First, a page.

Sébastien and Simon kissed each other.
They were insulted. Beaten up. Assaulted.
In Montreal. On a Saturday night. Late April.
In the street. Then in a bar.
To condemn. To claim a right.
Montrealers gathered in a plaza.
To kiss each other. To demonstrate.
“That being in love is not a crime.”
“We stand here for all the people who suffer physical and verbal violence because of their sexual orientation.”
“We are not going to let ourselves intimidated. We just love each other. Nothing else, says Sébastien tearfully. All the people who suffer violence: speak out, do not hesitate. You are not alone.”
“We stand here not only against homophobia, but against lesbophobia and transphobia too, tells Simon. We are here to love each other. That’s it. Fuck them.”
“We must have all the rights. But some people think they have rights on us. On our bodies. They think that they are allowed to act as if they are some kind of behavior officers. Nature’s police. Equal Love’s police.”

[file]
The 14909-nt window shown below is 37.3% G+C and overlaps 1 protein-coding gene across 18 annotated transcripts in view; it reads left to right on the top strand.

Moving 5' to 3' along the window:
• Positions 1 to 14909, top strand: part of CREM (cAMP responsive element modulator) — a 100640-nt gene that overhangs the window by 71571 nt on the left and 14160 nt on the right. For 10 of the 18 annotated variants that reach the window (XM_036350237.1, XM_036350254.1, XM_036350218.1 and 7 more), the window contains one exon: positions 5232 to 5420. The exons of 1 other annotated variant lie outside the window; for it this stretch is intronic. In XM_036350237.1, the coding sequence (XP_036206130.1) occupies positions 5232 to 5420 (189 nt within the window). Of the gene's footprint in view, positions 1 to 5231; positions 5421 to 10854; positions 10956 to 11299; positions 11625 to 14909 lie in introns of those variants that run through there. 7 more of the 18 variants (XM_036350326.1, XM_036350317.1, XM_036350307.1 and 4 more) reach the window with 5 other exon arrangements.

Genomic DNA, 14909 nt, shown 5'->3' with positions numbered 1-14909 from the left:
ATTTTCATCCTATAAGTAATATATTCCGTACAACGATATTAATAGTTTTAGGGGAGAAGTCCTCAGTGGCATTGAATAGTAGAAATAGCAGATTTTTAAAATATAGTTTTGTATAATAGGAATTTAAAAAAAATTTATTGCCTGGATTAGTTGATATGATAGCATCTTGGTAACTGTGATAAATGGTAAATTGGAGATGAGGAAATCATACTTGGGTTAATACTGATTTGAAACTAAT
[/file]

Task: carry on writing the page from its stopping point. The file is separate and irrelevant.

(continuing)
“What did Sébastien and Simon did? They kissed each other.”
“So, what do we think while we kiss someone we love? Maybe he or she said something nice. So nice that we felt it in our chest. And we kiss her because we have nothing else to answer.”
“We may kiss someone because we want to apologize. Even if we already kissed her 50 times. We kiss her again.”
“Sometimes we kiss because we are tired. Or because the one we love is leaving for a while. Or for a few minutes. We kiss because she’s here. Because it’s feeling good. And sometimes, we kiss someone because we desire. And we are desired.”
“Then, just before we kiss each other, we think about her or his lips. We put our lips on his lips to put the world on pause. And to only think of his or her lips.”
“So, what were Sébastien and Simon thinking while kissing each other? I don’t know. And I would like people to stop asking why.”
“The homophobic violence must stop now. And the fear of it too. Because love is already scary enough. We just want to handle love.”